How to Emasculate a Persistent Myth
Courtesy of Barry Williams - Editor of The Skeptic (published Australasian Science August 2005)
Royal Navy sailing ships needed to store iron cannonballs near the cannons so they would be ready for instant use, but in a manner that would not let them roll around the gun deck. The answer was to stack them up in a square-based pyramid near the cannon so that four levels would provide a stack of 30 balls. The problem was to prevent the bottom level (16 balls) from sliding out from under the weight of the higher levels. They devised a small brass plate referred to as a "brass monkey", with an indentation for each cannonball in the bottom layer. As temperature falls, brass contracts faster than iron and when it got cold on the gun decks, the indentations in the brass monkey would get smaller than the iron cannonballs. If the temperature became cold enough, the bottom layer of cannonballs would pop out of the indentations, spilling the entire pyramid over the deck. Thus it was, quite literally, "cold enough to freeze the balls off a brass monkey".
And so, another familiar phrase became part of the language.
It's an amusing yarn, explains a common phrase and is full of detail, but it has one serious problem - it is pure myth. However, it provides an excuse for a skeptic to analyse the elements and sort out the facts from fiction by deduction..
Naval ships did indeed have cannons that fired round iron cannonballs, as did merchant ships. The most numerous ships in the fleets of Nelson's day were designated as "third-rate 74s", which carried 74 guns on three decks. So far so good, but this is about the time when reality departs rapidly from myth.
Cannonballs needed to be stored near the guns ready for instant use.
Sailing ships were completely at the mercy of the wind, so coming into battle often took hours and even days. This was especially so when, as was usually the case, one side was trying to avoid battle. Thus violent engagements were inordinately rare. In fact, the guns were kept loaded at at all times and surplus shot was stored in the hold as ballast. More importantly, the propellant charges were stored in a magazine below the waterline - highly inflammable surplus charges were never stored near the guns, even in a battle. Wooden ships are hard to sink but very easy to burn.
... but in a manner that would not let them roll around the gun deck. The answer was to stack them up in a square pyramid base ... of 30 balls.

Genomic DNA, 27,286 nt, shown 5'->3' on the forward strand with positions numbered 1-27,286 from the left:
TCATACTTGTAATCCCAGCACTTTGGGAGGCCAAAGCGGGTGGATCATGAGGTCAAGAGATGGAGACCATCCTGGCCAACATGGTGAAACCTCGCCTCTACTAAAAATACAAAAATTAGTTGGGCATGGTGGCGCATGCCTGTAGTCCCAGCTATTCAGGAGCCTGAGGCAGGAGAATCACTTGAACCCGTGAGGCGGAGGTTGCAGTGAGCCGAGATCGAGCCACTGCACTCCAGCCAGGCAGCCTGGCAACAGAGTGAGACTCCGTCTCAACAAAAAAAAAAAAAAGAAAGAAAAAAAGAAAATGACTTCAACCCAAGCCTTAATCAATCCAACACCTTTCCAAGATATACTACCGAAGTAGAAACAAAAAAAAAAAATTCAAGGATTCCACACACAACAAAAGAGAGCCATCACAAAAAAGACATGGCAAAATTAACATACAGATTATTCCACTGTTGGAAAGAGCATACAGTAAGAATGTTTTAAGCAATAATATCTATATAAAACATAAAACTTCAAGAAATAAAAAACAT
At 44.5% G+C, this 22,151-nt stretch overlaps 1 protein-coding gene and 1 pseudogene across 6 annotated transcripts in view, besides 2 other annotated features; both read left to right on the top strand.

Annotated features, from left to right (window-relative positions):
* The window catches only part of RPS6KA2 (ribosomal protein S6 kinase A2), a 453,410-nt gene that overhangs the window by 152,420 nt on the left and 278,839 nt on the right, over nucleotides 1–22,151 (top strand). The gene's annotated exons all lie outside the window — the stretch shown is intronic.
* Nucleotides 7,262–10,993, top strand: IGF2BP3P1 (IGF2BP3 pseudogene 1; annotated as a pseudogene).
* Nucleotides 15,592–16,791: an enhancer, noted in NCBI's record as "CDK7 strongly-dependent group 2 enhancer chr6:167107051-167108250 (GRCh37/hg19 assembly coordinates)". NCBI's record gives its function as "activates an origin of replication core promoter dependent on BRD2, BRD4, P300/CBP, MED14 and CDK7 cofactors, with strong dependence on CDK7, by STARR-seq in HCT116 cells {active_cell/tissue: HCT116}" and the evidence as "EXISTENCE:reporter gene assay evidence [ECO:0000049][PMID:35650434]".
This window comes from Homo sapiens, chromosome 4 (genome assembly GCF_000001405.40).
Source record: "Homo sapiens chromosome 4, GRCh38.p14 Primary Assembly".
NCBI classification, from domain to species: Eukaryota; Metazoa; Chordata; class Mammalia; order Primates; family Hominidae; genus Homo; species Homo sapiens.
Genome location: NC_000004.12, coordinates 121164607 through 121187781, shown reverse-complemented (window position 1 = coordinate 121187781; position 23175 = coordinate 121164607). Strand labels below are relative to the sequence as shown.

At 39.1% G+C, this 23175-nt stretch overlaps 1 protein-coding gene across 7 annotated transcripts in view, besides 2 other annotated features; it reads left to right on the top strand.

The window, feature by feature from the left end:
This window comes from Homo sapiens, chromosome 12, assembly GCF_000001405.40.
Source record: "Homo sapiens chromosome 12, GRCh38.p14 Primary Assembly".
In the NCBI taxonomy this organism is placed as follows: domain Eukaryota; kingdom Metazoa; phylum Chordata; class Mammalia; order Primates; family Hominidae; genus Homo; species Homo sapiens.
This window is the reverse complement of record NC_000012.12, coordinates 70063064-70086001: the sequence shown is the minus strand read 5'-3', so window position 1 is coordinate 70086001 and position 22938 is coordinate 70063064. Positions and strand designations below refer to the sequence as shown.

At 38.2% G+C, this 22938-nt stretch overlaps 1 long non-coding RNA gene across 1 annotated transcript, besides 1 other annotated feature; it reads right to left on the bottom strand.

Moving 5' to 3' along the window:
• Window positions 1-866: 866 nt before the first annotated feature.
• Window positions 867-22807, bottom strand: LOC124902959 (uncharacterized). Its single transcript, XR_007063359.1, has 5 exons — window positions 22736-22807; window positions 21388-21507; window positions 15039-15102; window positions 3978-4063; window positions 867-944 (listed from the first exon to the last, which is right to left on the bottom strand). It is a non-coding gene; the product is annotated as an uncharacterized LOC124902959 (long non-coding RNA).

The Royal Navy, which was generally much better at gunnery than its opponents, could manage to fire around 30 rounds per gun per hour. In fact, they did keep surplus shot near the guns while in action, but they were either kept in indentations in the wooden hatch coamings or in wooden troughs along the bulkheads between the gun ports.
The problem was to prevent the bottom level (16 balls) from sliding out from under the weight of the higher levels. They devised a small brass plate referred to as a "brass monkey", with an indentation for each cannonball in the bottom layer.
And that might even have worked had their battles been fought on Lake Eyre in mid-summer. Unfortunately for this story, most of the action took place in the Atlantic or Mediterranean in all sorts of weather, with the ship heeling over, pitching, yawing or rolling (and often all at once). When not in use, the guns themselves were lashed to the bulkheads to prevent them from causing damage by running around the deck (hence the term "loose cannon") so the thought of 2220 iron balls (30 for all 74 cannons) being free to roll where gravity took them beggars belief and invites derision.
As temperature falls, brass contracts faster than iron... the indentations in the brass monkey would get smaller than the iron cannonballs... [and] the bottom layer of cannon-balls would pop out of the indentations, spilling the entire pyramid over the deck.
Certainly iron and brass have different coefficients of expansion, but given the tolerances of manufacturing technology at the time and with all the other factors mentioned above, that would be the least of the worries of any captain stupid enough to leave 74 pyramids of 24- or 36-pound cannon balls piled up all over his decks.
The case against this story being true seems incontrovertible, but there is a simpler way to check it. Consult any of the plethora of books and almanacs on naval matters published to commemorate the 200th anniversary of Trafalgar (October 21). In none of them will you find any reference to a "brass monkey". QED